EconPapers    
Economics at your fingertips  
 

Macroeconomic consequences of raising social security contributions in Germany

Pavel Brendler ()
Additional contact information
Pavel Brendler: University of Bonn

No 214-2022, IMK Working Paper from IMK at the Hans Boeckler Foundation, Macroeconomic Policy Institute

Abstract: Population aging imposes a challenge for the public pension systems in many developed countries. The solvency of the pension system requires a broad set of policy measures. The paper addresses the following question: What are the macroeconomic consequences of increasing the social security contribution rate in Germany? The question is answered theoretically by setting up a two-period partial equilibrium overlapping generations (OLG) model and analyzing the impact of a marginal increase in the contribution rate on the worker's optimal labor supply. The key finding is that the labor supply response crucially depends on the model assumptions regarding: 1) the relative magnitudes of the population growth rate and the real rate of return on private saving, 2) the individual's utility function; and 3) the labor income tax and the pension benefit function. In case of a linear labor income tax and earnings-dependent pensions, which approximate the current German pension system, the theory predicts a rise in employment in response to a payroll tax increase for a conventional specification of the utility function and a plausible parameterization of the model parameters.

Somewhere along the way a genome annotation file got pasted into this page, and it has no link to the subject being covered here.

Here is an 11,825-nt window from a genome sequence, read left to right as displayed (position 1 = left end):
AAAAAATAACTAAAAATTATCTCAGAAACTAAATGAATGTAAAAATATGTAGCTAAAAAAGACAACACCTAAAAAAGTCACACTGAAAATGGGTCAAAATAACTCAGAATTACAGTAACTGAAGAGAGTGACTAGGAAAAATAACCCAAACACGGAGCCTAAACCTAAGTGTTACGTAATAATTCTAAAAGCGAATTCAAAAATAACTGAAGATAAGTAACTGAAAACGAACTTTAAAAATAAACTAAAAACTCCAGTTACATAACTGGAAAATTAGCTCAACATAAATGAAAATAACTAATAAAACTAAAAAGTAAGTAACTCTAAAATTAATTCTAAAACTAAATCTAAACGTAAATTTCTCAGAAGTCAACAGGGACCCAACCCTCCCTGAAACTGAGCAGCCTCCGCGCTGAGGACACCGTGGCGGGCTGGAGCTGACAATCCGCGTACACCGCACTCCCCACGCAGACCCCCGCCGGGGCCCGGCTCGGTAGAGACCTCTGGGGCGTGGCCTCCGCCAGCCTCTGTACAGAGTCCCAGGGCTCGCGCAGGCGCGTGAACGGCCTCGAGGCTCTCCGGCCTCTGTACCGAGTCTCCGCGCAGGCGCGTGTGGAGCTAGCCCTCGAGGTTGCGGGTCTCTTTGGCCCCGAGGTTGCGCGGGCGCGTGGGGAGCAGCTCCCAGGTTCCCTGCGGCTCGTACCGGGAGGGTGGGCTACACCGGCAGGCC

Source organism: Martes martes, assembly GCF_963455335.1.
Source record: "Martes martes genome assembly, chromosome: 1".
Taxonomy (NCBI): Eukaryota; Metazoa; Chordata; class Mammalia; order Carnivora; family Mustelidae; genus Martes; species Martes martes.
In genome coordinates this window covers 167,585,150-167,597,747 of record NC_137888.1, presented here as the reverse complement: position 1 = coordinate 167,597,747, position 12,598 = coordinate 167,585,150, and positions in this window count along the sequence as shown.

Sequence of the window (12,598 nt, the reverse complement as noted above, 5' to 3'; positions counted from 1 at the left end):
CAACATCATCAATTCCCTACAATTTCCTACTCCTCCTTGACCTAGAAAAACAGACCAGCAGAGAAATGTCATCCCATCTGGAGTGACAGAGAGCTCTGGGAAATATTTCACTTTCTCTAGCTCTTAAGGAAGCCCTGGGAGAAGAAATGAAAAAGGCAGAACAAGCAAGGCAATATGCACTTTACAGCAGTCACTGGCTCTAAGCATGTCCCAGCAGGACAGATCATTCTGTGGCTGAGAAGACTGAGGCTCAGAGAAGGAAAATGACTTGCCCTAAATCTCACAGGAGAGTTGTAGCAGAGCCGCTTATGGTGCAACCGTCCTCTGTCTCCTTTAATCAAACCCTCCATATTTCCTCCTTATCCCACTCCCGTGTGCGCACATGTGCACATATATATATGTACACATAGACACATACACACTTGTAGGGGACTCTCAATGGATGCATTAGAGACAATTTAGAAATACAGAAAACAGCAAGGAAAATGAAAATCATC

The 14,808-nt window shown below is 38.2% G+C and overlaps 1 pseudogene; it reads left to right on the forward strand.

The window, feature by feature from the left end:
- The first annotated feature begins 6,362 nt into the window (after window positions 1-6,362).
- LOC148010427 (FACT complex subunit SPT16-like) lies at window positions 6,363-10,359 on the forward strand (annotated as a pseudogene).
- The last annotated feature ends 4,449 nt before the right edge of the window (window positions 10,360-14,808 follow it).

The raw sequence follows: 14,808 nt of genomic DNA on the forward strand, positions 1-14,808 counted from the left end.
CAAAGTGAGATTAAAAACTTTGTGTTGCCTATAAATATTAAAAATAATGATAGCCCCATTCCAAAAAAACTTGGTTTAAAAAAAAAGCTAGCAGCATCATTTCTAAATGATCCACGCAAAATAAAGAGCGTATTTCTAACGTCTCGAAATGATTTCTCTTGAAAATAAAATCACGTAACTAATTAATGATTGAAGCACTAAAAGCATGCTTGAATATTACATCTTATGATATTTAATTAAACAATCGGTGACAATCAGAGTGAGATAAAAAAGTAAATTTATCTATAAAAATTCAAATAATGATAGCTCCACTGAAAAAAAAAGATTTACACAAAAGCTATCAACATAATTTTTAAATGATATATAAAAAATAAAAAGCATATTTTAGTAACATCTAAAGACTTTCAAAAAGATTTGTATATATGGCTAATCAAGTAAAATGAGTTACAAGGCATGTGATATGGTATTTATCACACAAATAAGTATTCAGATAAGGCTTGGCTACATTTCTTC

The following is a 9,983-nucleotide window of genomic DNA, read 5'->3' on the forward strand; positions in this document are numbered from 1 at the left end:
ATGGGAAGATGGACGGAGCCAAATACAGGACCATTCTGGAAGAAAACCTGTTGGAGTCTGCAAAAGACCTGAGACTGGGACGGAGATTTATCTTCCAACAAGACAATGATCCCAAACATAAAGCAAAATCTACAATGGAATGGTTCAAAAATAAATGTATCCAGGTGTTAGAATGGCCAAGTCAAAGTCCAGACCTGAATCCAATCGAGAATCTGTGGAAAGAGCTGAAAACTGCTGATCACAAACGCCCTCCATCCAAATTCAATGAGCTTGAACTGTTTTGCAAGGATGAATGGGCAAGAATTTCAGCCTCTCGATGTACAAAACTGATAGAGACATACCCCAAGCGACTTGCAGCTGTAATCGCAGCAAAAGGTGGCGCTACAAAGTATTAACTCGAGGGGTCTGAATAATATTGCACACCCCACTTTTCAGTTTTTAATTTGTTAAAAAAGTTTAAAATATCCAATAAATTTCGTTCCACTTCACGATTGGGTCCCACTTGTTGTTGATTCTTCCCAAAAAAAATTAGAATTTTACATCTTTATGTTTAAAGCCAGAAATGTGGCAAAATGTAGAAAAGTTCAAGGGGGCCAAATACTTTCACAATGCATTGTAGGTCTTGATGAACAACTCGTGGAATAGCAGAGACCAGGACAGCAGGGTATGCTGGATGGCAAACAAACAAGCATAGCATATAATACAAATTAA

Keywords: Population aging; Public pension program; Pension reform; Labor taxation (search for similar items in EconPapers)
JEL-codes: D3 E6 H2 H3 (search for similar items in EconPapers)
Pages: 29 pages
Date: 2022
References: Add references at CitEc
Citations: Track citations by RSS feed

Downloads: (external link)
http://www.boeckler.de/pdf/p_imk_wp_214_2022.pdf (application/pdf)
Our link check indicates that this URL is bad, the error code is: 404 Not Found (http://www.boeckler.de/pdf/p_imk_wp_214_2022.pdf [301 Moved Permanently]--> https://www.boeckler.de/pdf/p_imk_wp_214_2022.pdf)

Related works:
This item may be available elsewhere in EconPapers: Search for items with the same title.

Export reference: BibTeX RIS (EndNote, ProCite, RefMan) HTML/Text

Persistent link: https://EconPapers.repec.org/RePEc:imk:wpaper:214-2022

Access Statistics for this paper

More papers in IMK Working Paper from IMK at the Hans Boeckler Foundation, Macroeconomic Policy Institute Contact information at EDIRC.
Bibliographic data for series maintained by Sabine Nemitz ().

 
Page updated 2023-01-28
Handle: RePEc:imk:wpaper:214-2022